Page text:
Twelve months later, he was back in the doghouse, injured and ostracized, not necessarily in that order. But he’s kept his head down, continued to be an amazing human being, and now he’s once again crucial to the way Chelsea play. He’s by no means perfect — he will never be — as some of the goals Chelsea have given up can attest to (Newcastle’s equalizer comes to mind), but he also adds that now familiar technical dimension to the backline that is often needed even in Sarri’s perfectly crafted passing nirvana. This is especially the case as Andreas Christensen, whom David mentored throughout last season, seems to have hit a fairly lengthy rough patch.
For Sarri, David Luiz has been nothing short of a revelation.
“He is much better than I thought before. Much better, as a player and a man. I don’t know what happened before, but when I arrived immediately I had a feeling he is a very good player for my way of football as he is a very technical centre-back. I appreciate very much the man as he is direct. If he has to say something to me, he does that.
“He was a little confused as two seasons ago he was a protagonist, but then came six months without playing. So he was a little confused. I think he is very able to play my way with his characteristics. He is very technical and understands the action of the defensive line very much.”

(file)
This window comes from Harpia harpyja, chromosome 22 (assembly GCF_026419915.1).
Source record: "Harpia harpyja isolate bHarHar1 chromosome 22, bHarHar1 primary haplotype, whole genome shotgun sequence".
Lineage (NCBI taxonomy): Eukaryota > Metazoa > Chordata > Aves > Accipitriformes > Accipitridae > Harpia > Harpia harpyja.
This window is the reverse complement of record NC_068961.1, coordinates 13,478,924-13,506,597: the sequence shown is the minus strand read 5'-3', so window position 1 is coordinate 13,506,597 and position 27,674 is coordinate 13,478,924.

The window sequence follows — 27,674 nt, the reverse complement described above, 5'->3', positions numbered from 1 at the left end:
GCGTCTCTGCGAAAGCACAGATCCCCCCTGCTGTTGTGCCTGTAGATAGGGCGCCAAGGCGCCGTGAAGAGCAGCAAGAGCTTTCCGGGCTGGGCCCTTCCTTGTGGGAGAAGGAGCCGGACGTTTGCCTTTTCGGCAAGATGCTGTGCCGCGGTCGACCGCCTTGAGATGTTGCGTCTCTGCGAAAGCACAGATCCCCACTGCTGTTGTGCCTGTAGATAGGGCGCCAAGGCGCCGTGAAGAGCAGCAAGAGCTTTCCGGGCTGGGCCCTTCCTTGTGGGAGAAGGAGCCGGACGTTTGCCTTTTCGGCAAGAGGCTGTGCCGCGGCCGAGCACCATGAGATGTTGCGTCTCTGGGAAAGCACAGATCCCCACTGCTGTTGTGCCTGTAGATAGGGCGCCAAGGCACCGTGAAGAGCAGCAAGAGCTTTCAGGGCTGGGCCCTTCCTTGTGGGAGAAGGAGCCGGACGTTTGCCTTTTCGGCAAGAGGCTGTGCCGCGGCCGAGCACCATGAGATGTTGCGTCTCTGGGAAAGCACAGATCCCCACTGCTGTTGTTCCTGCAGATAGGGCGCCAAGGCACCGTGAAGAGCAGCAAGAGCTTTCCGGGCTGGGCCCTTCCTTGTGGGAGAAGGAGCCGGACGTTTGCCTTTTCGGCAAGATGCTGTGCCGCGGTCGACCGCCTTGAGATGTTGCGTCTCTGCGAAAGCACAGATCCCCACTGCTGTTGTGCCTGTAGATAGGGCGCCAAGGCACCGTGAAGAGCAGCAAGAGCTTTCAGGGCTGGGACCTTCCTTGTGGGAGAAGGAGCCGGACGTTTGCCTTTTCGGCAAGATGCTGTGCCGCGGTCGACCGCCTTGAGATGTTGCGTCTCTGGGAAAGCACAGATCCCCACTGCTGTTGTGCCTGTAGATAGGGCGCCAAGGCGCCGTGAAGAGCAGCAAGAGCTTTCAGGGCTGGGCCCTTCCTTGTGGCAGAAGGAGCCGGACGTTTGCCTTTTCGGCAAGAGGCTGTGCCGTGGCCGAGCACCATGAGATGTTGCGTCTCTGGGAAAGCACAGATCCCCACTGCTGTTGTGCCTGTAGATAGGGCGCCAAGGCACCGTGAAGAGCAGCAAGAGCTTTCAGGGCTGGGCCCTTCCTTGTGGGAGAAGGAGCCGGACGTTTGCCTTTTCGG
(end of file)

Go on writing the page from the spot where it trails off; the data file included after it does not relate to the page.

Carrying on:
-Maurizio Sarri; source: Telegraph
Conte made good use of David Luiz by devising a system that mitigated his shortcomings. The back-three ensured that there was always cover for his latest harebrains, and it also put him in position where, if he stayed disciplined, he could use his physical attributes and ability to read the game effectively. But Sarri’s more proactive, more progressive approach may actually be even more fitting.
And perhaps more so than any other coach David “Enjoy the life” Luiz has had at Chelsea, Sarri is on the same wavelength philosophically as well.
“Sarri is giving us a lot of happiness to play football. We are trying to enjoy.
“He gives us a lot of confidence. He shows us what he wants. He gives us the details about the game. He works hard in every situation. And also as a human he’s a fantastic person.
“Every single day he says to us ‘you have the best job in the world, so you have to enjoy’. You have to try to do this with a big smile. Many people in the world don’t have this privilege.”
-David Luiz; source: Chelsea TV via Daily Mail
Those big smiles took a brief break on Saturday when Daniel Sturridge’s wonderstrike ensured a share of the spoils with Liverpool, but that did not (and should not) take away from the quality of David Luiz’s own performance, which has led to plenty of praise from fans and media alike ... and even from our resident curmudgeon at WAGNH Towers.
Is the secret to his success just to enjoy the work, the life, the football? Chelsea’s recent seasons might lend some credence to that idea. And what could be more fun than not only winning but winning while playing enjoyable football?
“We tried to do our best to win the game and we continue to work hard every day. The season is long, it’s just the beginning. Let’s continue to play.”
-David Luiz; Source: Chelsea FC
Let us play, indeed.